“The children in the group studied were unlikely to have been molested by identifiably gay or lesbian people.” The findings showed that although gay and lesbian people may abuse children, it is more unlikely than among heterosexual women.

Sexual abuse of children has nothing to do with sex; it is an act of violence.

The Long-Term Effects of Childhood Sexual Abuse On Survivors

Adults who have experienced child sexual trauma grow up with many emotional problems and relationship difficulties. Below I’ve outlined only a few of the effects adults experience directly due to early childhood sexual trauma.

Self-Esteem issues. The survivor may feel a sense of hopelessness, helplessness, and like they don’t belong in the world. They may have a deep sense that their birth was a mistake and they should die. They may see themselves as unworthy of any good things, and either they will isolate themselves from others or feel so needy they will be in one relationship after another.

Post-Traumatic Stress Disorder. This disorder cannot be pushed under the rug as unimportant. People who live with its effects can tell you it is misery. The things done to survivors when they are children CANNOT and WILL NOT be forgotten by them when they are adults. Perhaps they may have suppressed the memories of the molestation, but somewhere in their brain burned, the details of the emotions and feelings they felt while the perpetrator was harming them. These memories surface in nightmares, flashbacks, and dissociation.

Depression. People who have been sexually molested as children are four times more likely to be diagnosed with major depression. Depression is no joke; it cannot be cured by forcing themselves to get better. It is a severe and potentially deadly problem. The internal conflicts brought on by guilt and rage about their being sexually used by someone who was supposed to be their caregiver are enormous. If not treated, many will die by suicide.

Dissociative Disorders. These disorders include depersonalization, derealization, and dissociative identity disorder at the far extreme of the spectrum. Living with a dissociative disorder is horrific. Many lose time, don’t remember important events, and have a severely altered sense of identity.

Problems in relationships. Both men and women who women perpetrators abused suffer from isolation. Yes, they may have been married once or a dozen times, but because they lack the skills to relate to their partners, these relationships do not last. They sometimes prefer to be alone instead of with others because they feel safer alone.

Anxiety Disorders. Because sexual abuse is threatening and disruptive, children often develop a sense of insecurity and don’t believe the world is a safe place. This belief system expresses itself in adulthood as anxiety. One is hyper-alert and afraid of things that others don’t notice. This anxiety can manifest itself as panic attacks in adulthood. These overwhelming attacks make the person feel like they are going to die or that they have lost their mind.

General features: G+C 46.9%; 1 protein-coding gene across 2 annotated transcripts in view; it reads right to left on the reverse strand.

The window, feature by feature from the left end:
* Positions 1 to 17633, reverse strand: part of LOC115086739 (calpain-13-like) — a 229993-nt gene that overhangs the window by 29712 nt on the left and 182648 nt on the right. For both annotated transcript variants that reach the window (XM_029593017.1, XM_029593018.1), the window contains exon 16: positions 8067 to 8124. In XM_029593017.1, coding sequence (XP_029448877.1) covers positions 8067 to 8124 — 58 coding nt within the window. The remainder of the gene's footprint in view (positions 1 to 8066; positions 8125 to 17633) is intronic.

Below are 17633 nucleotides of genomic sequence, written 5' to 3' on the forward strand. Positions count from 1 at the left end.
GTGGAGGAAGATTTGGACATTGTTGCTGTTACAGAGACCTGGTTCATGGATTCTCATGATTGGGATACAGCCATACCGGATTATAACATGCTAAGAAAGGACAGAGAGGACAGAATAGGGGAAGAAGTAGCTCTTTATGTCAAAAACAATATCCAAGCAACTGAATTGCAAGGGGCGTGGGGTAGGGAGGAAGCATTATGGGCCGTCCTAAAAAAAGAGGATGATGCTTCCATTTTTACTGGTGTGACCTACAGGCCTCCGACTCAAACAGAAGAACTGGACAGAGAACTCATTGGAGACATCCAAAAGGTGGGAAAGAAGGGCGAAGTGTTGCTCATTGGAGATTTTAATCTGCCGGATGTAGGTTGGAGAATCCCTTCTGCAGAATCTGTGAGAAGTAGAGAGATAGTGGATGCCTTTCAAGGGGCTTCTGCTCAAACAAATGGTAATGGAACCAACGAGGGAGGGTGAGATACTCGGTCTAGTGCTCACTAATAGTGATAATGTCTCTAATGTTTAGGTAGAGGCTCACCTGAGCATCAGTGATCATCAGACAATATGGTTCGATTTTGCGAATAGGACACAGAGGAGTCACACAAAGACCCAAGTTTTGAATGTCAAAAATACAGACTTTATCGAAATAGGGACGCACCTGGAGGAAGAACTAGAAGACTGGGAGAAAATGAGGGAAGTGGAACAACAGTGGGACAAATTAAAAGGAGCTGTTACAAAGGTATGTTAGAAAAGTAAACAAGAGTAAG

Anger issues. Children whose female caregivers have molested them may be left with severe anger issues in adulthood. Although the person who harmed them may no longer be alive, the anger persists and can spill into the survivor’s home and work life.

Ending Our Time Together

This piece is personal to me as I was the victim of two women in my family. My abuse didn’t hurt, so I was left confused when the mother of my best friend when I was six caught me acting out on her daughter.

Women who abuse children were probably abused themselves, but that is an explanation, not an excuse. These women deserve the same punishment as men who lure children into a sexual relationship that the child does not want and cannot understand.

Do not despair if you were the sexual victim of a woman. The best way to handle the shame and guilt you may feel is to seek professional help. A therapist can help you come to terms with the fact that your female relative or friend used you.

I have been through several years of therapy and have put my memories of what happened to me to rest. No, I have not forgotten, but I have accepted that I cannot change my past and that I am okay.

You can too.


Bourke, A., Doherty, S., McBride, O., Morgan, K., & McGee, H. (2014). Female perpetrators of child sexual abuse: characteristics of the offender and victim. Psychology, crime & law20(8), 769-780.

Deering, R., & Mellor, D. (2011). An exploratory qualitative study of the self-reported impact of female-perpetrated childhood sexual abuse. Journal of child sexual abuse20(1), 58-76.

Jenny, C., Roesler, T. A., & Poyer, K. L. (1994). Are children at risk for sexual abuse by homosexuals? Pediatrics94(1), 41-44.

McLeod, D. A. (2015). Female offenders in child sexual abuse cases: A national picture. Journal of child sexual abuse24(1), 97-114.

Robinson, S. (1998). From victim to offender: Female offenders of child sexual abuse. European Journal on Criminal Policy and Research6, 59-73.